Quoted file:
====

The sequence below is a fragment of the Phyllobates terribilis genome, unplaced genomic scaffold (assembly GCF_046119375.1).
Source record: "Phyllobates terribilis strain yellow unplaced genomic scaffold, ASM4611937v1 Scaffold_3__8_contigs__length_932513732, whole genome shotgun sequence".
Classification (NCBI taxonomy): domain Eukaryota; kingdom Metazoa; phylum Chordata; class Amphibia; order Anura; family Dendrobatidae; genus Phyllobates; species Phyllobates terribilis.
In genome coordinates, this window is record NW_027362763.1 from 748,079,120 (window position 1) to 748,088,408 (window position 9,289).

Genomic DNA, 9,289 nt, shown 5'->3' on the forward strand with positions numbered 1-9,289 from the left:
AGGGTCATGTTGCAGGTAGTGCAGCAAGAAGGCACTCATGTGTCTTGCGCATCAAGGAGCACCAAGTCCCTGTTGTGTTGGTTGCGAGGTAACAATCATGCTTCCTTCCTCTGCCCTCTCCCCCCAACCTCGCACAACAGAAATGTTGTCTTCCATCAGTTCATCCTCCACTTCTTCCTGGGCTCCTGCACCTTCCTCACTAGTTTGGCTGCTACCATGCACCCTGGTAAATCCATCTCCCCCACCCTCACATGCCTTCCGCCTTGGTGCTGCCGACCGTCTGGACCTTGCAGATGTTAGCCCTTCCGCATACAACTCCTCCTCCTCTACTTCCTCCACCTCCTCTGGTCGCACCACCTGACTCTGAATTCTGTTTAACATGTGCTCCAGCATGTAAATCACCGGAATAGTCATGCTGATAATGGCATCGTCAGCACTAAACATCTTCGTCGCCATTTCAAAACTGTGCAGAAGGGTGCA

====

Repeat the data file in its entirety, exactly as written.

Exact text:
The sequence below is a fragment of the Phyllobates terribilis genome, unplaced genomic scaffold (assembly GCF_046119375.1).
Source record: "Phyllobates terribilis strain yellow unplaced genomic scaffold, ASM4611937v1 Scaffold_3__8_contigs__length_932513732, whole genome shotgun sequence".
Classification (NCBI taxonomy): domain Eukaryota; kingdom Metazoa; phylum Chordata; class Amphibia; order Anura; family Dendrobatidae; genus Phyllobates; species Phyllobates terribilis.
In genome coordinates, this window is record NW_027362763.1 from 748,079,120 (window position 1) to 748,088,408 (window position 9,289).

Genomic DNA, 9,289 nt, shown 5'->3' on the forward strand with positions numbered 1-9,289 from the left:
AGGGTCATGTTGCAGGTAGTGCAGCAAGAAGGCACTCATGTGTCTTGCGCATCAAGGAGCACCAAGTCCCTGTTGTGTTGGTTGCGAGGTAACAATCATGCTTCCTTCCTCTGCCCTCTCCCCCCAACCTCGCACAACAGAAATGTTGTCTTCCATCAGTTCATCCTCCACTTCTTCCTGGGCTCCTGCACCTTCCTCACTAGTTTGGCTGCTACCATGCACCCTGGTAAATCCATCTCCCCCACCCTCACATGCCTTCCGCCTTGGTGCTGCCGACCGTCTGGACCTTGCAGATGTTAGCCCTTCCGCATACAACTCCTCCTCCTCTACTTCCTCCACCTCCTCTGGTCGCACCACCTGACTCTGAATTCTGTTTAACATGTGCTCCAGCATGTAAATCACCGGAATAGTCATGCTGATAATGGCATCGTCAGCACTAAACATCTTCGTCGCCATTTCAAAACTGTGCAGAAGGGTGCA